Word of the Week: Spassvogel | Culture | Arts, music and lifestyle reporting from Germany | DW | 25.10.2016

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Word of the Week: Spassvogel

Though it literally means a 'fun bird,' this quirky German word has nothing to do with feathered friends.

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Parrots are entertaining birds, especially when they repeat what you say. They, along with other birds, are fun for humans to observe. But these are not the type of birds a "Spassvogel" has in mind.

Although the word "Spassvogel" literally means "fun bird" in German, it has nothing to do with feathers, beaks or even birds. The word "Spass" stems from Latin, originally meaning, "passing the time." That's exactly what a human "Spassvogel" does. He busies himself with entertaining others, like a jester. This could be a typical "Spassvogel" move:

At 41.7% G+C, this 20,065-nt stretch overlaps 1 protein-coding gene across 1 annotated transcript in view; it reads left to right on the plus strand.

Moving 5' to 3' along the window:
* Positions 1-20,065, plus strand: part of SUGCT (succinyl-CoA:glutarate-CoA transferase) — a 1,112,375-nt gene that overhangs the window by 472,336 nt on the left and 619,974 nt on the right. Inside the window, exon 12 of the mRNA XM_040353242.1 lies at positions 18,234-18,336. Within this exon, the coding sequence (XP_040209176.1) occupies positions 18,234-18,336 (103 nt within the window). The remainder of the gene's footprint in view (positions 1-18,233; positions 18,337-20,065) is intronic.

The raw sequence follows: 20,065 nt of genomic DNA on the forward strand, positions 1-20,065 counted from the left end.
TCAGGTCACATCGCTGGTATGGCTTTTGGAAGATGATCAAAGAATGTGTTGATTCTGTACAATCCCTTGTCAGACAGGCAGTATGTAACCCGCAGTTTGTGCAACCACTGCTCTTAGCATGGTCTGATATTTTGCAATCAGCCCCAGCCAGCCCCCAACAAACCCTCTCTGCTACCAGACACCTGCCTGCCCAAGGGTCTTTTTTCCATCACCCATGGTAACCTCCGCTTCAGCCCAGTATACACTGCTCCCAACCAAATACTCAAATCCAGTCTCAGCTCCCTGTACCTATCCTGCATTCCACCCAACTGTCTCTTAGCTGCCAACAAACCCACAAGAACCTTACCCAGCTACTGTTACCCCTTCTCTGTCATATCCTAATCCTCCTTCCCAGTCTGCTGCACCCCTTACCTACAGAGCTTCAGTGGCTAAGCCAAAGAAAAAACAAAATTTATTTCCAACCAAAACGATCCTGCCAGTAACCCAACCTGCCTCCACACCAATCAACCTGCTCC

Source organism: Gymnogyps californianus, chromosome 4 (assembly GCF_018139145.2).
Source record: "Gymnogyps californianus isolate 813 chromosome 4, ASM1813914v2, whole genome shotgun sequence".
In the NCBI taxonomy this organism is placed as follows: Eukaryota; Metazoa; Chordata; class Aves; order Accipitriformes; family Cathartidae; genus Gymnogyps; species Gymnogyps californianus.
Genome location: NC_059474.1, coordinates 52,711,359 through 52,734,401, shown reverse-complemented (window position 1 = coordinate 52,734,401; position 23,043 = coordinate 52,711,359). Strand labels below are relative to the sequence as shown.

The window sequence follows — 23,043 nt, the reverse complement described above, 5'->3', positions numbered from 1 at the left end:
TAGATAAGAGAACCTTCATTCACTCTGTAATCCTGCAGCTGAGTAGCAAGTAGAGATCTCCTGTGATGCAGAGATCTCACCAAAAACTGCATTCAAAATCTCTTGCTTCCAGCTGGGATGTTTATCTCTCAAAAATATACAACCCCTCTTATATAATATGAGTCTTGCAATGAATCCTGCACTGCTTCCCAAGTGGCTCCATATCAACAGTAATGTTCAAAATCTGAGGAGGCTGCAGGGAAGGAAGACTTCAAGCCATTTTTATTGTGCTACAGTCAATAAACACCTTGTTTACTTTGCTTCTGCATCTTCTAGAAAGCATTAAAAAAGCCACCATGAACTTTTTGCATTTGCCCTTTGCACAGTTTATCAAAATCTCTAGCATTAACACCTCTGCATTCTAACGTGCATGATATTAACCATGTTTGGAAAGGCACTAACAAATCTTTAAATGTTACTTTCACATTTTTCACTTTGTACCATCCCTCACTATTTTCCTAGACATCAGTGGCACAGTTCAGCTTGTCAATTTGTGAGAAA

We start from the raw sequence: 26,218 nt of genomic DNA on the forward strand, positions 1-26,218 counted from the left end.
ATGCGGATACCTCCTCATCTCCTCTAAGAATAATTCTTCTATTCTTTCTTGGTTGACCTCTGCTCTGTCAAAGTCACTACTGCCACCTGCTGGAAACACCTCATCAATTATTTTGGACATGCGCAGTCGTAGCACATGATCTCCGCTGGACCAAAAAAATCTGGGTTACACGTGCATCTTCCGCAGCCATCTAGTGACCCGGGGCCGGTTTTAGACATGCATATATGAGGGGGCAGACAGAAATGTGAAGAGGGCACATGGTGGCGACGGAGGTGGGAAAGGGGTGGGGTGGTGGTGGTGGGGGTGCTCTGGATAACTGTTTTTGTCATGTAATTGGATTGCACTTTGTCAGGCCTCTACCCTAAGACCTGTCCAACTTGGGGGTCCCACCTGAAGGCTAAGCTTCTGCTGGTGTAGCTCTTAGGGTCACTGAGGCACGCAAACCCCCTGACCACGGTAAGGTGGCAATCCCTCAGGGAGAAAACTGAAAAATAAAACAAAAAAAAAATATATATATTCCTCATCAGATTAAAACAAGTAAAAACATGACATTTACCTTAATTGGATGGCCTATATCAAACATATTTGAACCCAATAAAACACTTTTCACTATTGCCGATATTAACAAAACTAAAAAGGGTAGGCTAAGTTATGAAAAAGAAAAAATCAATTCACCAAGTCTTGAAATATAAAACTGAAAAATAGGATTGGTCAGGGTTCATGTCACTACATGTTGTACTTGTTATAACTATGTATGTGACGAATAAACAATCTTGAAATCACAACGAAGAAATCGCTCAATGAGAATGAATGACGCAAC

"Why is the Statue of Liberty standing in New York?" he'd ask.

The answer? "Because she can't sit."

The fatal blow to every "Spassvogel" is when his jokes fall flat. So beware - being called a "Spassvogel" is a lot like being told your jokes aren't that great. At that point, jokesters might want to reconsider their reputations, because while listening to a parrot is fun, dealing with a "Spassvogel" isn't - and being called one isn't exactly a compliment.

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